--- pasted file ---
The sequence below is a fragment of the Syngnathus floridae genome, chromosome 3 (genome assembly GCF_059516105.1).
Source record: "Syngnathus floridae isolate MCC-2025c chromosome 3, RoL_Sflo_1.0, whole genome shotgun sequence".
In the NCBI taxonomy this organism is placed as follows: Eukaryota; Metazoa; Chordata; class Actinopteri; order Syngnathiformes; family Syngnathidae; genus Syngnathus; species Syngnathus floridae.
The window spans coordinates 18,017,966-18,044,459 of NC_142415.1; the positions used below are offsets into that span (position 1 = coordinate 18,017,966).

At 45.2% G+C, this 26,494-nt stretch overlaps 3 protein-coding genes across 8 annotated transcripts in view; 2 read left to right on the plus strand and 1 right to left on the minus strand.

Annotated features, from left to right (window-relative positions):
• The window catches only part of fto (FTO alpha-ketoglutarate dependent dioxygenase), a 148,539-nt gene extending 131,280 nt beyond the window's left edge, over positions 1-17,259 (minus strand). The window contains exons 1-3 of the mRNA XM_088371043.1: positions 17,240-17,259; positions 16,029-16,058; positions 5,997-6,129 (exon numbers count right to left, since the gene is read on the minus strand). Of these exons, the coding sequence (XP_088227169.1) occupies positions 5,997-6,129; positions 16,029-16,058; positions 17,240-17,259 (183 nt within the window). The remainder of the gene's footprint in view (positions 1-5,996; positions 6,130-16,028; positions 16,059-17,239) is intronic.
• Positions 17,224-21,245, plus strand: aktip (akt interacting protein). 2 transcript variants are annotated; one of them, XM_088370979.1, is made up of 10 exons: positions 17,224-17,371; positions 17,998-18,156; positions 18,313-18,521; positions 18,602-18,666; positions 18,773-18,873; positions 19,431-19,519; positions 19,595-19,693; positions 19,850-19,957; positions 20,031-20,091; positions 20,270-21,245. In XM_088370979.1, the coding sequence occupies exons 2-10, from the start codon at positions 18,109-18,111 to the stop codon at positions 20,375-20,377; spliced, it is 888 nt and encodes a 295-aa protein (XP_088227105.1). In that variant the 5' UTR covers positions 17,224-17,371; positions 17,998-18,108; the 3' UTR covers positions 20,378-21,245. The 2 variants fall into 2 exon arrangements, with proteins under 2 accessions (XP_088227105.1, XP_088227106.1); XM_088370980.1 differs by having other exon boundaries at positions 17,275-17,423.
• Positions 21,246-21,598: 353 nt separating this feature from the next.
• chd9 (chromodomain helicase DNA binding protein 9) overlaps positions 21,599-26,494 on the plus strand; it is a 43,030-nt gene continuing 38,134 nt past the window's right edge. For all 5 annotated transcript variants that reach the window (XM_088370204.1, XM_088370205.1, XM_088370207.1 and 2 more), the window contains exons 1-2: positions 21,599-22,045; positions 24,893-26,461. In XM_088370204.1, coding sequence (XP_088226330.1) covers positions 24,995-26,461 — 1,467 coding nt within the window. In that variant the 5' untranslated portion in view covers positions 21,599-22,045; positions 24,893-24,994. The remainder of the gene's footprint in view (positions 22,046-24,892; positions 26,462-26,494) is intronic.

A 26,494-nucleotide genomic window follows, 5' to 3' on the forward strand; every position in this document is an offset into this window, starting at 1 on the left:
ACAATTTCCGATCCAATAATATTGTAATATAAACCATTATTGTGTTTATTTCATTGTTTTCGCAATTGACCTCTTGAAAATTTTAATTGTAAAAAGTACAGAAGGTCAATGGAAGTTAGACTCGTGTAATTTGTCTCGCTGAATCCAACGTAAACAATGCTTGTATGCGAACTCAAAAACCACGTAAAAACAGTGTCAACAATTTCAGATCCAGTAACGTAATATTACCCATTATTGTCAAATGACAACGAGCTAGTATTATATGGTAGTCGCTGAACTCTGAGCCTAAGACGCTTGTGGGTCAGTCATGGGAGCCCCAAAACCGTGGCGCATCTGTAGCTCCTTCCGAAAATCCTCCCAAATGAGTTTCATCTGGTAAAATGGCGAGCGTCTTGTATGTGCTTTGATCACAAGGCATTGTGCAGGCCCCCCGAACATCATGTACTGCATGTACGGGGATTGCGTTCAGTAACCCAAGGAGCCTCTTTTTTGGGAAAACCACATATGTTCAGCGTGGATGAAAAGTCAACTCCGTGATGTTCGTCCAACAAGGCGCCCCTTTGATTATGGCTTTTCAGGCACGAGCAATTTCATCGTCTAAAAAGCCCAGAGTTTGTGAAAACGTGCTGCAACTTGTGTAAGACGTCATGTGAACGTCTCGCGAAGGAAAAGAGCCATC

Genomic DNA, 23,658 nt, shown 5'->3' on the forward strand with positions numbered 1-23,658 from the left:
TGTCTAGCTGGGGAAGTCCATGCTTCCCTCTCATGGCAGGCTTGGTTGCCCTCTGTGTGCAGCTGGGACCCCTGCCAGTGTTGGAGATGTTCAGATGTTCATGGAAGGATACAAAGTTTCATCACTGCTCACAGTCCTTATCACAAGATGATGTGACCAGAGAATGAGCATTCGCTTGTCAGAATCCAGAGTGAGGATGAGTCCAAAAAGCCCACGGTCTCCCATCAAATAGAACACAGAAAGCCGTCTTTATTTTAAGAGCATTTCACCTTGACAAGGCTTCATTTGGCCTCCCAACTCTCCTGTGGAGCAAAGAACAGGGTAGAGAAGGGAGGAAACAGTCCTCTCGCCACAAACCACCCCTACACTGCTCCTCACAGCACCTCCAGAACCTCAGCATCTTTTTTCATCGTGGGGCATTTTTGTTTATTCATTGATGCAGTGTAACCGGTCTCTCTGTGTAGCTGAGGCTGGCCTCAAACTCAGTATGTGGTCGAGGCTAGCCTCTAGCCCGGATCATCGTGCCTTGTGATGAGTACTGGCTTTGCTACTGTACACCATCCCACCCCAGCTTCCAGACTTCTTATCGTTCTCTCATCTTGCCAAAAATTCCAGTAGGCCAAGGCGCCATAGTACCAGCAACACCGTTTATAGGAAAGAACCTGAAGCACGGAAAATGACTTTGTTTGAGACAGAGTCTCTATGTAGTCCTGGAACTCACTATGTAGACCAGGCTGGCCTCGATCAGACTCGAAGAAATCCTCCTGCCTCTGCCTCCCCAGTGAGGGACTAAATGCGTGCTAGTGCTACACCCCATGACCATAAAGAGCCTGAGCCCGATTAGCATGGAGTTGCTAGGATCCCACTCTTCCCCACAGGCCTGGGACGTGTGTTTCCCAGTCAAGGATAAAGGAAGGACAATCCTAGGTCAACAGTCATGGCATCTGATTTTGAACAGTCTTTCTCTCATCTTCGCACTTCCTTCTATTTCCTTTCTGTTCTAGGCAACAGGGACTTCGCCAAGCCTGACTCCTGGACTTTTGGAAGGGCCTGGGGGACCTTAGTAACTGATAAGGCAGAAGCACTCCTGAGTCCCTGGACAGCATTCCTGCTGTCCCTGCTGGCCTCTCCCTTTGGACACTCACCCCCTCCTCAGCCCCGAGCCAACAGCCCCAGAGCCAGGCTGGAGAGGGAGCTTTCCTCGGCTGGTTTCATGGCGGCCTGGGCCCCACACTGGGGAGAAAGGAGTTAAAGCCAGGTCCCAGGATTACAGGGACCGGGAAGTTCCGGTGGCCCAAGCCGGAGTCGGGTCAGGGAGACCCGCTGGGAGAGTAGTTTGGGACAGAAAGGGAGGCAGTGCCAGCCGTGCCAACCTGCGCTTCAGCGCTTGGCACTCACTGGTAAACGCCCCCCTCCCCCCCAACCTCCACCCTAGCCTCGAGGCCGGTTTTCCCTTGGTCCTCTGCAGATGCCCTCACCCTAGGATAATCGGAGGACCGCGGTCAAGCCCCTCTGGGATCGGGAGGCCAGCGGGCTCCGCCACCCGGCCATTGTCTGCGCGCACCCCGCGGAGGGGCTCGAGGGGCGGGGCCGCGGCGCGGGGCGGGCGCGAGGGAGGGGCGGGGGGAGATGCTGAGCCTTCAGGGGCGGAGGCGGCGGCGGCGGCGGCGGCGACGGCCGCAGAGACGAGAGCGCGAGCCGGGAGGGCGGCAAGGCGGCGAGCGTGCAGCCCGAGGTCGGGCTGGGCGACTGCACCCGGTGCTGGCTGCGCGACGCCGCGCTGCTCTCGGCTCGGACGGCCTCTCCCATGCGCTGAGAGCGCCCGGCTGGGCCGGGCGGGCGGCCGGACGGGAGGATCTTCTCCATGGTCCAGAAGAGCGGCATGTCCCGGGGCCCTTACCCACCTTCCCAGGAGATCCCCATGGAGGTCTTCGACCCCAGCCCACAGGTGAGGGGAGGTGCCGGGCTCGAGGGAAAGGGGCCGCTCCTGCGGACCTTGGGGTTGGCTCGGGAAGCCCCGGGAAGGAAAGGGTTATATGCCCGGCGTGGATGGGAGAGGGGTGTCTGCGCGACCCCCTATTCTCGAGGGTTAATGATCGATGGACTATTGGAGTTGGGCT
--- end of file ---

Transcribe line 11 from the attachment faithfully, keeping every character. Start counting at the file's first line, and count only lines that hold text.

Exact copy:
A 26,494-nucleotide genomic window follows, 5' to 3' on the forward strand; every position in this document is an offset into this window, starting at 1 on the left: